As One ISS Crew Prepares for Landing, Another Gears Toward Launch

Next ISS Astronauts Hope for Space Shuttle Visit
The International Space Station (ISS) Expedition 10 crew. NASA astronaut Leroy Chiao will command the mission and serve as ISS science officer. Cosmonaut Salizhan Sharipov, of the Russian Federal Space Agency, will comand the Soyuz spacecraft to reach the ISS and serve as the station's flight engineer. (Image credit: NASA/JSC.)

HOUSTON - Asthe two-man crew of the International Space Station (ISS) prepares to returnhome after six months in orbit, a fresh trio of astronauts is counting down toan April launch to the orbital laboratory.

ISSExpedition 10 commander Leroy Chiao and flightengineer Salizhan Sharipov areset to drop back down to Earth aboard their Soyuz 9 spacecraft on April 24 atabout 6:00 p.m. EDT (2000 GMT), effectively ending the first long-durationspaceflight for both astronauts.

"It's beenquite an impact...watching the Earth go by there knowing how much life isthere," Chiao said to reporters here at Johnson Space Centerduring a video link. "It's beautiful, even the parts where I know there isstrife and war, it looks so peaceful from here."

Meanwhile,the astronauts of ISS Expedition 11 - led by Russian cosmonaut Sergei Krikalev with NASAastronaut John Phillips serving as flight engineer - are spending their finalweeks on Earth conducting fit checks inside their Russian-built Soyuzspacecraft. European Space Agency (ESA) astronaut Roberto Vittori, an ISSvisitor, will join the Expedition 11 crew during the launch.

For better and worse

Chiao andSharipov are in the homestretch of a mission that hashad its share of surprises.

In recentweeks, the space station has suffered a few glitches - by now familiar to boththe crew and ground controllers - including a lost gyroscopestabilizer due to a power glitch and an Elektron oxygengeneratorthat won't quite stay on. The crew also overcame a potentially serious food shortageearly in their mission that forced them to modify their caloric intake until afresh Russian cargo ship arrivedon December 25, 2004. The arrival of a secondProgress cargo ship on March 2, 2005 boosted onboard food supplies.

"In termsof consumables, [the station] is in better shape than at the mission's start,"ISS Expedition 10 increment manager Susan Brand told

The spacestation's U.S-built gyroscope attitude control system, however, is a bit worsefor wear, Brand said.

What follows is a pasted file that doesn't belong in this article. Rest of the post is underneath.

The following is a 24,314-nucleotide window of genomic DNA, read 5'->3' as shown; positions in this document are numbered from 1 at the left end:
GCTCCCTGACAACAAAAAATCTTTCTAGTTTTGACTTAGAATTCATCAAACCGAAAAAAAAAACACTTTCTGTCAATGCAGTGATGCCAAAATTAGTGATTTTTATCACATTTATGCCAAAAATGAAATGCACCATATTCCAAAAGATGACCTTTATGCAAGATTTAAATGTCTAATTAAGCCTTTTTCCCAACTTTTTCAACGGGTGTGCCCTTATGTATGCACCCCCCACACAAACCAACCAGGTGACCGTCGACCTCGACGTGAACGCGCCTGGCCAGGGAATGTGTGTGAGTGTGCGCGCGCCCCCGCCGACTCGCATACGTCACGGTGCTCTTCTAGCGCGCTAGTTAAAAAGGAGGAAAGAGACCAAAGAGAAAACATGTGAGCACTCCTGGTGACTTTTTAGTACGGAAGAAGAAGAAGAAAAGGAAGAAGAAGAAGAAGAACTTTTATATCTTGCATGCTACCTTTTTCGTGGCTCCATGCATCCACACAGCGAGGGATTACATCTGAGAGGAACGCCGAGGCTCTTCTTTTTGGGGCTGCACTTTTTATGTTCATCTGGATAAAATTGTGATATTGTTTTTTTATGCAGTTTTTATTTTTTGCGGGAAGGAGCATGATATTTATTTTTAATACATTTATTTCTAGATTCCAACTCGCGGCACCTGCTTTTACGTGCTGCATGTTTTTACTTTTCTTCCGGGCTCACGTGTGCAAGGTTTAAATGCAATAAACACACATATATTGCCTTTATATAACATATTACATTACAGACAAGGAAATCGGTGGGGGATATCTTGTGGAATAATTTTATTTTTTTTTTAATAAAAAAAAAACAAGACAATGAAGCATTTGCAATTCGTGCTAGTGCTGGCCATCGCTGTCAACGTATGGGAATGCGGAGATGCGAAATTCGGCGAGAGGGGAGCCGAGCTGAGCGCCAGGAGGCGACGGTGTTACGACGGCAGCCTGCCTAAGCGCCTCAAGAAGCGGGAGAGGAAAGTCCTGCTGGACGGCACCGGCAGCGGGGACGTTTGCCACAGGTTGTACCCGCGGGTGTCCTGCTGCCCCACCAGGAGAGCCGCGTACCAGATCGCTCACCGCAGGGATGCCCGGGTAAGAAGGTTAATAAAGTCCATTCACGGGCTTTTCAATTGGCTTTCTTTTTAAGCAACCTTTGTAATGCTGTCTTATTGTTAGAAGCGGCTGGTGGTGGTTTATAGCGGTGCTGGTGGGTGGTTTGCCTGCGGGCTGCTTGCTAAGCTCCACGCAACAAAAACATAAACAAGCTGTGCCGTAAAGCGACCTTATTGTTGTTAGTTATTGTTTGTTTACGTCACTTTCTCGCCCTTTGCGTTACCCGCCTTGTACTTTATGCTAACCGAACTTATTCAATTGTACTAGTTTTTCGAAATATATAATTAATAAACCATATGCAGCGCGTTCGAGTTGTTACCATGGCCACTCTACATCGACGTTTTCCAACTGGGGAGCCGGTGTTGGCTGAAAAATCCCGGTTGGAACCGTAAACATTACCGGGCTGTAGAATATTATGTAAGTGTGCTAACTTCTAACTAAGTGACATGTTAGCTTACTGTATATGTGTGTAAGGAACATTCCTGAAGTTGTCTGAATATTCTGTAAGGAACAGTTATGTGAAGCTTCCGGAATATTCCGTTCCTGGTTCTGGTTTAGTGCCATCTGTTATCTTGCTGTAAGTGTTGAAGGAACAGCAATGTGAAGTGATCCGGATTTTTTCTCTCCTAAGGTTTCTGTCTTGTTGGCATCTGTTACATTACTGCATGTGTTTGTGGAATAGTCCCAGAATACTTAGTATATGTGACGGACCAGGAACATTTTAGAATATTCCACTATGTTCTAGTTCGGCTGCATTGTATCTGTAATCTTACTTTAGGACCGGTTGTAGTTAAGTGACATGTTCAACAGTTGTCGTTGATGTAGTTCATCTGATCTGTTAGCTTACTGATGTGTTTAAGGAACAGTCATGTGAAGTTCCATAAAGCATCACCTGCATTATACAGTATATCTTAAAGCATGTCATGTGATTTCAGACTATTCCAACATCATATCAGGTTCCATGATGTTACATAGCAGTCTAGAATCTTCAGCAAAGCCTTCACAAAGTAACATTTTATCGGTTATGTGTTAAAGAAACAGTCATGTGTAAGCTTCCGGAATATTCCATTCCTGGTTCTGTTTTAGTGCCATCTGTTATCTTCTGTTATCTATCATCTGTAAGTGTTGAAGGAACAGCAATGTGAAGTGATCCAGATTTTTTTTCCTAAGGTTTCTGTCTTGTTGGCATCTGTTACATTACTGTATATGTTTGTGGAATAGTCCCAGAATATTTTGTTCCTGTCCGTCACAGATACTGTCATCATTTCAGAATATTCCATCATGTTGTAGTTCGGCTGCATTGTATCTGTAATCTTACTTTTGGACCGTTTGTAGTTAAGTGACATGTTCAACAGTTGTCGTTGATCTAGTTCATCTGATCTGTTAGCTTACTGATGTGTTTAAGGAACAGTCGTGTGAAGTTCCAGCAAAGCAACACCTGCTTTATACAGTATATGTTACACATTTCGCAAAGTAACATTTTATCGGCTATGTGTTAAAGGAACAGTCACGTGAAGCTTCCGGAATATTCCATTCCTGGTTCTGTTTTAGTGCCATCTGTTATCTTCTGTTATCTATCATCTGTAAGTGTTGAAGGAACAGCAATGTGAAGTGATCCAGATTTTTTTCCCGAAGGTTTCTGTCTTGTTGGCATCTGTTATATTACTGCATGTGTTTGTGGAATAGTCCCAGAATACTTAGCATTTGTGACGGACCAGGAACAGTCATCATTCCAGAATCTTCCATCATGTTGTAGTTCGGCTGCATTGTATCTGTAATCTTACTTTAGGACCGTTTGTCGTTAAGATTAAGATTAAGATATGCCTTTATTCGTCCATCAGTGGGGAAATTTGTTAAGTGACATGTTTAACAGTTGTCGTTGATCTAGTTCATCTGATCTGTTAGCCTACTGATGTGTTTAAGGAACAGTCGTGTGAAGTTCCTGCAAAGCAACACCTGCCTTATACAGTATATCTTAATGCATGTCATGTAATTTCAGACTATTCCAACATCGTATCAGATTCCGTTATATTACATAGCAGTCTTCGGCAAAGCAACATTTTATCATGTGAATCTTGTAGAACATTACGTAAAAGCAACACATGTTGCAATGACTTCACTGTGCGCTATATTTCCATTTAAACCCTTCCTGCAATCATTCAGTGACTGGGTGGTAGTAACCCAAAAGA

The ISS iscurrently relying on two functional gyroscopes - the minimum required withoutresorting to Russian thrusters - after circuit breaker failed last month.Meanwhile, the station's finicky Elektron oxygengenerator, which was working for about 30 hours over the weekend beforeshutting down, has had to be repeatedly nursed by the Expedition 10 crew.

"It justswitches off every now and then," said Sharipov ofthe Elektron, which he has been working withthroughout the mission. "The situation is such that we have plenty of oxygen onboard."

A long run for space veterans

Chiao andSharipov have been living aboard the ISS sinceOctober, when they took overstation operations from Expedition 9'sGennady Padalka and Michael Fincke.Since then, they have conducted two spacewalksto install science hardware to the station's exterior and prepare the outpostto receive an unmanned European cargo ship due to dock sometime next year.

Though both Chiao and Sharipov are spaceflight veterans,Expedition 10 marks the first long-duration spaceflight for both men.

Sean Roden, flight surgeon forExpedition 10, said the station crew is in great shape and has completelyrecovered from their earlier dietary constraintsduring the food shortage.

"They've adapted perfectly," Rodensaid of Chiao and Sharipov'sacclimation to long-duration spaceflight. "The amount of weight they lost[during their adjusted diet] was insignificant."

Roden said the Expedition 10 astronautshave exercised rigorously to maintain muscle strength and bone density despitethe lack of gravity aboard the ISS. An added bonus, he said, has been theavailability of a resistance exercise device resembling a set of football shoulderpads connected to the station floor with thick elastic bands.

"This is the first mission that we've been able to use thisdevice during the entire mission," Roden said of theresistance exercise device. "The equipment has performed flawlessly."